How sensor technology is evolving to meet cold chain needs


With full compliance now in effect for the U.S. Food and Drug Administration’s (FDA) Sanitary Transportation Act, it’s a good time to provide an update on TI’s technology to help meet the evolving needs of cold chain, hazard analysis critical control point (HACCP) and good distribution practices (GDP) requirements. In a previous blog post, Manny Soltero introduced the basics of cold chain and some of TI’s popular sensor solutions to meet your cold chain requirements. Today, I’ll discuss some of the more challenging sensor needs for which TI provides innovative solutions.

While high-accuracy local temperature sensors like the TMP112 are popular in data logger designs, sometimes the application requires measurement off the printed circuit board (PCB) and down a probe — for example, the need to measure the pulp temperature of a fruit shipment, a vial of glycol in a hospital refrigerator, or even the temperature of food at a steam table.

There are three traditional methods to measure the temperature down a probe:

  • Thermistors: While simple from a hardware design standpoint, these devices suffer from nonlinearity issues and increase the software burden on the processor for better accuracy.  
  • Thermocouples: This method provides better linearity but at the cost of more complex circuitry and software. Accuracy is also limited by the accuracy of an additional temperature sensor used as the cold junction reference for the thermocouple.  
  • Resistance temperature detectors (RTDs): Using these devices can provide incredible accuracy and linearity but tend to be expensive and very complex to use in designs.

All three solutions require a compromise and also require calibration to meet traceability requirements, adding significant cost to the overall solution.

As an alternative to solve temperature probe challenges, the LMT01 provides a very simple pulse-count interface requiring no analog-to-digital converter (ADC), references, or calibration. Electrically, the LMT01 only requires two wires in the probe, making it mechanically compatible with existing housing designs. These two wires share power and communication in what is essentially a digital current loop (see Figure 1). The LMT01 will modulate its current consumption between 34µA and 125µA where each 125µA pulse translates to 1 LSB (see Figure 2). All the system needs to do is count the pulses; it’s simple to translate the reading back into temperature with Equation 1:

Figure 1: The LMT01’s two-pin digital current loop topology; no additional Vcc or Gnd pins are necessary

 

Figure 2: The LMT01 modulates current to create a series of digital pulses; each pulse translates to 1 LSB (0.0625°C) of temperature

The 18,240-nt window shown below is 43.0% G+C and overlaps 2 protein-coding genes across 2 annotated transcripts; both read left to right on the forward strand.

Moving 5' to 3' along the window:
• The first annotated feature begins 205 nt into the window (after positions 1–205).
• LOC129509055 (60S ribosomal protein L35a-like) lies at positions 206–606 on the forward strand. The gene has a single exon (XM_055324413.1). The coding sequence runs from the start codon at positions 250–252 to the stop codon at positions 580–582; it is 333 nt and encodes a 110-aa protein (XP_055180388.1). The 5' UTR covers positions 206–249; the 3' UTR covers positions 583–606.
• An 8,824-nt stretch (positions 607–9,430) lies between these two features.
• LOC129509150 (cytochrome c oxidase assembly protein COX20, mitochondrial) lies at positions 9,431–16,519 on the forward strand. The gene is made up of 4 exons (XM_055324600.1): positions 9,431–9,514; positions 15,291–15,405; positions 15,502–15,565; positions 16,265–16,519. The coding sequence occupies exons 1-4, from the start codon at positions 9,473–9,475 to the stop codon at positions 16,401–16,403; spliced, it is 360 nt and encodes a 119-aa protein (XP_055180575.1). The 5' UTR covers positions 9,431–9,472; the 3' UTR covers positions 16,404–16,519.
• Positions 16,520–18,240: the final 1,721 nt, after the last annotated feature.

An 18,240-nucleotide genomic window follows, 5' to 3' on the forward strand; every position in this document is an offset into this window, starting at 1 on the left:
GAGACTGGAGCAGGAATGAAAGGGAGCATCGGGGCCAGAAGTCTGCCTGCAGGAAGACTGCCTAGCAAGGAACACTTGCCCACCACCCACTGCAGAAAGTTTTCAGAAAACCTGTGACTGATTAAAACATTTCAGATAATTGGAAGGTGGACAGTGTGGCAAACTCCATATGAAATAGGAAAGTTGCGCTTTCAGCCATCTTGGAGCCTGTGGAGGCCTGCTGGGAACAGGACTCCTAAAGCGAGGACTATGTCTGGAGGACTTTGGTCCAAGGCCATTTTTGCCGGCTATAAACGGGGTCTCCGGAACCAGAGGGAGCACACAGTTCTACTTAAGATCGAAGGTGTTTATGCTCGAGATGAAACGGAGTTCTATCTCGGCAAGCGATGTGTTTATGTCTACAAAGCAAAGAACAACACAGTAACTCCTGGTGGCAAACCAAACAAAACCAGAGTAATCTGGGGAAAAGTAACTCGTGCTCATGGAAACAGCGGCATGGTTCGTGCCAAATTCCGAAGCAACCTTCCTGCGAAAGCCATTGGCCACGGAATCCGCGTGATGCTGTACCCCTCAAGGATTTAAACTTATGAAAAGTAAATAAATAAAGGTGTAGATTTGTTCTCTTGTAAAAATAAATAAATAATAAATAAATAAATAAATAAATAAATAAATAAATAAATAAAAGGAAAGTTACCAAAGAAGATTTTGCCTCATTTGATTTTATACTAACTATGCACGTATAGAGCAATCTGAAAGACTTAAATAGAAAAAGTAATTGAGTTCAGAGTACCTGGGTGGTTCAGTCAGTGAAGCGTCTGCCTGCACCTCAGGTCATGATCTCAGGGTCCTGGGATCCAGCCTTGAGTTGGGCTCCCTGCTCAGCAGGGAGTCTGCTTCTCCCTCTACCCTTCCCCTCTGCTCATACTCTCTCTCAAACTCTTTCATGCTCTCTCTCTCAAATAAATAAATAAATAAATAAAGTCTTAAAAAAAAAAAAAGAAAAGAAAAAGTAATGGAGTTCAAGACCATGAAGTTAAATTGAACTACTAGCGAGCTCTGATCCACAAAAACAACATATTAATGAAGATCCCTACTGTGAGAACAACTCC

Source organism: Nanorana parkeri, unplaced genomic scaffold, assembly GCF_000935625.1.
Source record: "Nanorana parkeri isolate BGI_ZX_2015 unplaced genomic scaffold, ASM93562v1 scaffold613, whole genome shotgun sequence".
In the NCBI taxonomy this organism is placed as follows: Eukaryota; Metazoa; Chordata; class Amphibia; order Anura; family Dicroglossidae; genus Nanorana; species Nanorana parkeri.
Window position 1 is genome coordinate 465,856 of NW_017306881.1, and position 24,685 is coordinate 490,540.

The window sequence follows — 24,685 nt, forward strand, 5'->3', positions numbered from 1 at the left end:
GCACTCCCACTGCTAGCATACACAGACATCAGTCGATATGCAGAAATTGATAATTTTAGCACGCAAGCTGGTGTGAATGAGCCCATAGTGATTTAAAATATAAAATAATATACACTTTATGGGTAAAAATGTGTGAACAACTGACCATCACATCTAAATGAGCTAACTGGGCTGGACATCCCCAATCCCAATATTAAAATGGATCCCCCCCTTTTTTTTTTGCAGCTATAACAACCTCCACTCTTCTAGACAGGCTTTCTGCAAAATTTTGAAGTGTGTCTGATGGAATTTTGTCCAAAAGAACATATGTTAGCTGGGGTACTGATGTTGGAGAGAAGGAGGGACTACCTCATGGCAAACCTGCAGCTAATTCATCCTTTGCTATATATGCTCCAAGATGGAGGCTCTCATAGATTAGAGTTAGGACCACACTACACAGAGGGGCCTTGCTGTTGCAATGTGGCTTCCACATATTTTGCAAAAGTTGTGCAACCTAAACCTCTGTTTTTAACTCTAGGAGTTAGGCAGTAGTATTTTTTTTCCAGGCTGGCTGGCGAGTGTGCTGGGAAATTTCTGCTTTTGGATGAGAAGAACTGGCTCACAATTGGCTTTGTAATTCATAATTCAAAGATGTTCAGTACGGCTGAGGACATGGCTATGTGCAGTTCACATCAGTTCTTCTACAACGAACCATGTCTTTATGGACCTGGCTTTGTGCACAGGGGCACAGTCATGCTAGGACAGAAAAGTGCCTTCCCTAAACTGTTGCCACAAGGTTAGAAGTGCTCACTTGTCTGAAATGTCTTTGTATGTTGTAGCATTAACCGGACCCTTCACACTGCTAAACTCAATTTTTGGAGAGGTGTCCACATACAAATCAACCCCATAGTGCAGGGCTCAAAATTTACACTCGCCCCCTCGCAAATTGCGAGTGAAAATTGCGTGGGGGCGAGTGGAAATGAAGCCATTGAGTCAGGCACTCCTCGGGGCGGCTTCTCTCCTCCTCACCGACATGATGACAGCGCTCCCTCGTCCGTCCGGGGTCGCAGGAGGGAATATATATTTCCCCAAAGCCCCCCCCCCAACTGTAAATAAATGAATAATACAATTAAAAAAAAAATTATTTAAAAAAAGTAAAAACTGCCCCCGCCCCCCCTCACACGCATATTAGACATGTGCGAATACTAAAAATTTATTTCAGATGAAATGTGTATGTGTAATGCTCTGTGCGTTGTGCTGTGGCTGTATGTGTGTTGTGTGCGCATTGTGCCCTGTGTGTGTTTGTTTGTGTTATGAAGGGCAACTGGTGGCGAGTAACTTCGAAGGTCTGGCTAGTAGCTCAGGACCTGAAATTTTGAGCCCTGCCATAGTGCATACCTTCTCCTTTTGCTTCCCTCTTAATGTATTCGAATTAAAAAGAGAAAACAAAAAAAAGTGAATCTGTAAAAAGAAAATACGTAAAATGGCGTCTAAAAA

The LMT01 is 100% tested to meet an accuracy of ±0.5°C from -20°C to +90°C and meets requirements for National Institute of Standards and Technology (NIST) traceability. For deep-freeze applications, the LMT01 is ±0.7°C accurate down to -50°C. For sterilization, the LMT01 can operate up to 150°C with ±0.62°C accuracy.

Although the LMT01 is very useful for measuring temperature at a single location, one of the biggest challenges for cold chain applications is data logging from multiple locations, such as in a reefer container, display refrigerator or cold storage warehouse. It’s not uncommon to measure over a dozen locations across a system, with several meters between sensor locations.

System designers are forced to choose between a hard-wired cable solution or a wireless solution for each location. A cabled solution provides more reliability, but it can be very costly and time-consuming to run individual cables to each location. Wireless systems eliminate the hassle and high installation costs of a cabled system, but come with their own challenges: more complex hardware and software, battery life, and radio-frequency interference.

The TMP107 can provide the reliability and simplicity of a cabled system while dramatically reducing the high costs of wiring to each location. It accomplishes this by altering the wiring topology from a star topology (where two wires run from each location back to the central data-acquisition unit) to a daisy-chain topology (where each sensor communicates to the next sensor in the chain). Running just a single cable can reduce installation times from hours down to minutes.

With copper approaching five-year highs, the TMP107 can provide tremendous savings, not only by using fewer wires but also saving fuel from the reduced weight in refrigerated containers. Each device is uniquely addressable based on its location within the daisy chain and also supports global read and write commands. The TMP107 is NIST traceable with and has an accuracy of ±0.4°C.

The last area I’d like to address is the more stringent requirements of pharmaceuticals for greater accuracy and longer battery life in data loggers. To meet these needs, TI recently announced the TMP116 family, which offers the accuracy of an RTD without complicated, high power-consumption circuitry or the need to calibrate. The TMP116 family is NIST traceable with accuracy options of ±0.2°C or ±0.3°C while consuming only 3.5µA.

As an added benefit, the TMP116 provides 64 bits of electrically erasable programmable read-only memory (EEPROM) that designers can use to store additional traceability data such as product IDs, serial numbers, date codes or additional calibration beyond the data sheet.

Additional resources